By John P. Desmond, AI Trends Editor
AI has changed the game for service providers. Client companies now expect the service provider will deliver on the promise of AI for them, or help them get moving in the right direction. We spoke about trends in AI and services to executives of two service providers recently: Asheesh Mehra, co-founder and CEO of AntWorks; and Prabhdeep (PD) Singh, VP of AI at UiPath.
AntWorks, founded in 2015, is an AI and intelligent automation company, with a platform that understands every data type. The company digitizes every bit of information from a wide range of industries. Mehra is co-founder and group CEO; his background includes seven years at Infosys working in business process outsourcing in Asia Pacific, Japan, and the Middle East. The company offers the ANTstein intelligent automation. It supports robotic process automation support, intuitive machine learning, and natural language modeling capabilities.
UiPath of New York City is an AI enterprise software company known for AI, machine learning, and Robotic Process Automation. The company was recently positioned in the upper right Leaders quadrant in Gartner Magic Quadrant for Robotic Process Automation Software. Prabhdeep (PD) Singh, VP of AI at UiPath, was at Microsoft for nearly 10 years before coming to UiPath a year ago. He led the product and business teams for the Microsoft Sales Intelligence AI solution.
Mehra and Singh were interviewed separately by AI Trends Editor John P. Desmond.
How has AI changed the game for service providers?
Asheesh Mehra, co-founder and CEO of AntWorks: Some customers expect AI to be a magic wand that can start delivering results overnight. However, an AI engine is not magic. It needs training at the back end before it can start performing an action. It can start learning from the representative data set that is received over a few months. Then it can start its machine learning capability to help make intelligent decisions, or start predicting or inferring dependent of the representative data set it has seen over the months it has been deployed at an enterprise.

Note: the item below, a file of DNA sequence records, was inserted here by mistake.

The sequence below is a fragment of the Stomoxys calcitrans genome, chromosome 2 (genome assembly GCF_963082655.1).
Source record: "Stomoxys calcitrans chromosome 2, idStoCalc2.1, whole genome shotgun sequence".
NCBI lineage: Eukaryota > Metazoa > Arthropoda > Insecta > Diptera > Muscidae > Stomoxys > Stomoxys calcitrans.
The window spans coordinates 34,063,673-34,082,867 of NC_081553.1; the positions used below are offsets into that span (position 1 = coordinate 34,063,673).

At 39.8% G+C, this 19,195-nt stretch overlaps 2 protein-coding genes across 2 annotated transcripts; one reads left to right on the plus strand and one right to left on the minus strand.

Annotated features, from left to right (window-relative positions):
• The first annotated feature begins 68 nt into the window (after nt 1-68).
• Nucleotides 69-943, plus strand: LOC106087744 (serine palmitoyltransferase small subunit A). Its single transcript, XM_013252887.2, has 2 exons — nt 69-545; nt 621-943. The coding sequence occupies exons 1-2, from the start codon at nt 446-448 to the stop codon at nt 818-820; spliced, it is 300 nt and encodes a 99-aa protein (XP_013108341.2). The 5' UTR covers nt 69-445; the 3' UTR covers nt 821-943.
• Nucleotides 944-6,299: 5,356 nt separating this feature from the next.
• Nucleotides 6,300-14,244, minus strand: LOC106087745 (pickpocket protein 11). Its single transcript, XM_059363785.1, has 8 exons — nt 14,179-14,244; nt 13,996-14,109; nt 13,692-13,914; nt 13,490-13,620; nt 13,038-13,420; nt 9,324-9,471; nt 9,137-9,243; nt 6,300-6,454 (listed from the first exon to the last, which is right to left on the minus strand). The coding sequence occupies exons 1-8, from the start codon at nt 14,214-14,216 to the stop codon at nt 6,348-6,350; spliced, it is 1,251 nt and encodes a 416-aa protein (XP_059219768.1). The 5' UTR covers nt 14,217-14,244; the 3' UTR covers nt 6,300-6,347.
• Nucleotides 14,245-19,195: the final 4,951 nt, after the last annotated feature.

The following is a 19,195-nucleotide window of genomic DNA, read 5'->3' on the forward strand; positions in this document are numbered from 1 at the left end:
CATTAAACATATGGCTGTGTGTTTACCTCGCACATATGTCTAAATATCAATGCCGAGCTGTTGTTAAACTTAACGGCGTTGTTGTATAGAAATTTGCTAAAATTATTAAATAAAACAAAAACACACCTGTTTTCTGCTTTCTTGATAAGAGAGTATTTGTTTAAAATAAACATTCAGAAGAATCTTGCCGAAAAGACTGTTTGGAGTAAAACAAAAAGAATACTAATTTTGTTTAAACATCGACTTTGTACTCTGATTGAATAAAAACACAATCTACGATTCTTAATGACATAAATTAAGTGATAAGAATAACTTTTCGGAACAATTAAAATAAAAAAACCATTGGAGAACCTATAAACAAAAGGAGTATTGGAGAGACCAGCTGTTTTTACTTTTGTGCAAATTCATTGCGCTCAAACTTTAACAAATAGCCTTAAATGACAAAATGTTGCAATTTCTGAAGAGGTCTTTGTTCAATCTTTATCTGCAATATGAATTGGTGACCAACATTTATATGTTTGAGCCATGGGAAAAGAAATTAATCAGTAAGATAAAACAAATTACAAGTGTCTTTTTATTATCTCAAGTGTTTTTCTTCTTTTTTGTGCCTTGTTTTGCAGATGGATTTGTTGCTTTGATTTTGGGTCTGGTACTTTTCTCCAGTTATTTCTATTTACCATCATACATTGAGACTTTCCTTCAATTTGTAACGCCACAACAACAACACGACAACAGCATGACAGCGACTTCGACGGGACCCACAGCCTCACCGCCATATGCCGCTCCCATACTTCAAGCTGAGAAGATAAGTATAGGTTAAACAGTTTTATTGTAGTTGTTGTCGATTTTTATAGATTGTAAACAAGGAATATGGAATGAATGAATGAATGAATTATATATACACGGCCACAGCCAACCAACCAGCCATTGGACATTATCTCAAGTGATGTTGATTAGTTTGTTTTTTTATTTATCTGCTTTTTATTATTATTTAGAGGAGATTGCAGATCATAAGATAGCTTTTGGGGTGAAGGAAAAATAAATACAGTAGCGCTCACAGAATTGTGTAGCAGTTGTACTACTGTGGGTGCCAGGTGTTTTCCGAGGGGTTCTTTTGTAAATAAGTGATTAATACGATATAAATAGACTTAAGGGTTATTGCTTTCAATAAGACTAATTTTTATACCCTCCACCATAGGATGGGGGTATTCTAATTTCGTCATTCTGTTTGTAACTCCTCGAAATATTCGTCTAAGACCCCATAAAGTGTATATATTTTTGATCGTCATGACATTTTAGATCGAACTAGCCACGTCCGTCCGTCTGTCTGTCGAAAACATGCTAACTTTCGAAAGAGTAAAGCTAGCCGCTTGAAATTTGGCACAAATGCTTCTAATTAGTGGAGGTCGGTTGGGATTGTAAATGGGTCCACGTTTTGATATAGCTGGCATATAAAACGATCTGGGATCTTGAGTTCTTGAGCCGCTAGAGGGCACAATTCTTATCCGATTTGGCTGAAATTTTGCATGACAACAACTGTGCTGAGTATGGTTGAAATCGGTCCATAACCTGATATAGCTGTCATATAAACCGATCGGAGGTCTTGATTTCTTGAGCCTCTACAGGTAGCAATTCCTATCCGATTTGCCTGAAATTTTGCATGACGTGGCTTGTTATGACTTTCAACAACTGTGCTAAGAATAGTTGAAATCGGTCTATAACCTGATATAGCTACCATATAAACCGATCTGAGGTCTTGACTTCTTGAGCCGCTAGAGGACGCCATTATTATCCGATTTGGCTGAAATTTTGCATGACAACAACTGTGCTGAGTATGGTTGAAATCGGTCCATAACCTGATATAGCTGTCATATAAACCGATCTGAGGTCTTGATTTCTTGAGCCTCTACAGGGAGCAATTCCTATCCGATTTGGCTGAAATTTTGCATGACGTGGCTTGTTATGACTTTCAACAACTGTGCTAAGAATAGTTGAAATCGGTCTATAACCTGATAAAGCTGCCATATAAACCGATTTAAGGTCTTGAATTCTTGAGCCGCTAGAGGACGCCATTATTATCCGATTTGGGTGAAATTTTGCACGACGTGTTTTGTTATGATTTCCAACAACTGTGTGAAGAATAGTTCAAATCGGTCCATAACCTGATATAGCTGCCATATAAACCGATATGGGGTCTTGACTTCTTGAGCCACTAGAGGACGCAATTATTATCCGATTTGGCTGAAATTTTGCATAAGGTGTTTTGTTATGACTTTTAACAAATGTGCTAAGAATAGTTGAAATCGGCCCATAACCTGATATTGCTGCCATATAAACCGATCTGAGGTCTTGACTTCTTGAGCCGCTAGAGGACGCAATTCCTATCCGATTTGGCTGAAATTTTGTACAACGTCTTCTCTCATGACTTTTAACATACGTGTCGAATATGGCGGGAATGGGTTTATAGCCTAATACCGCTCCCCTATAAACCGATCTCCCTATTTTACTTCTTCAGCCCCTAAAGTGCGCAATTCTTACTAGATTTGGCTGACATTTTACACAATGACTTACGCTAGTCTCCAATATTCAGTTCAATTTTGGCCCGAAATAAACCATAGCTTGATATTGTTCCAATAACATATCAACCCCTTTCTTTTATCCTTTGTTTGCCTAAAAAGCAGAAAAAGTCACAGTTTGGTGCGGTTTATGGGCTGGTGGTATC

So, is it changing expectations of customers? The answer is absolutely, yes. Some expectations are realistic, and some expectations are unrealistic. Is it impacting the end customer of enterprises? It is. In some ways it’s impacting them by making their lives, their day-to-day jobs a lot easier because it is now a helping hand, or a joint force with the human. When you put both together, you get a far superior outcome.
Prabhdeep (PD) Singh, VP of AI at UiPath: The way the older service providers would typically solve business problems would be to have a human sitting in some back room doing this stuff for you manually. But now the automation has reached a stage—and the set of technologies that are available to us have reached a stage—where you can optimize pretty much every and any business process. If you remember, the name of the game for these BPO [Business Process Outsourcing] providers was to get down the cost. That’s why you couldn’t run call centers here in the US, because the cost of employing humans was just too high.
That’s when people started going to places like India, Vietnam, and all these other places where you had English-speaking populations, but it was much cheaper to hire people. It was more of this cost optimization, cost-cutting exercise. With AI and automation coming in, there is a paradigm shift happening in the sense that you can actually increase the productivity of those humans and drive down the costs even more. We talk about this in almost every conference that I’ve gone to. If you look at the workforce productivity for the US over the last decade, it has pretty much plateaued. After we had a saturation of PCs, pretty much for all and every knowledge worker. And now in order to increase the productivity of those information workers in the workforce, you need more of AI and automation. We are seeing that, and many of our customers are getting monetary and productivity gains by automating and deploying AI in their business processes.
Is AI delivering?
Mehra of AntWorks: That’s a very loaded and very difficult question to answer. Yes, it’s delivering in certain spaces and in certain areas. I think AI is over-hyped and not delivering in certain other cases. If I had to use an example from the insurance world, I think AI is delivering on its promise for processing claims, being for your health, or your house, or your car. It is delivering there. There is room for AI to be improved and enhanced to deliver the outcome it is promising in some other industries, such as financial services.
If I was to summarize that, I’d put the bar right in the center and say depending on the use case and depending on the industry segment, AI is delivering; and for where AI is not delivering, it has not been exposed and trained enough in those spaces.
Singh of UiPath: When AI works, it’s magical. I’ve seen it work in both large companies and small startups. I’ve seen it save lives. I worked on systems that can do things like readmission prediction. It can predict if a patient is going to come back within 30 days, and the doctors can look at it and say, “Okay, let’s not discharge this patient right now.” If you have a system like that, you’re actually saving lives, because you’re not sending really sick patients home where adverse things can happen to them. You’re also saving money, because if you look at the Medicare/Medicaid guidelines, if the patient comes back within 30 days, the government is not going to reimburse you for the readmission.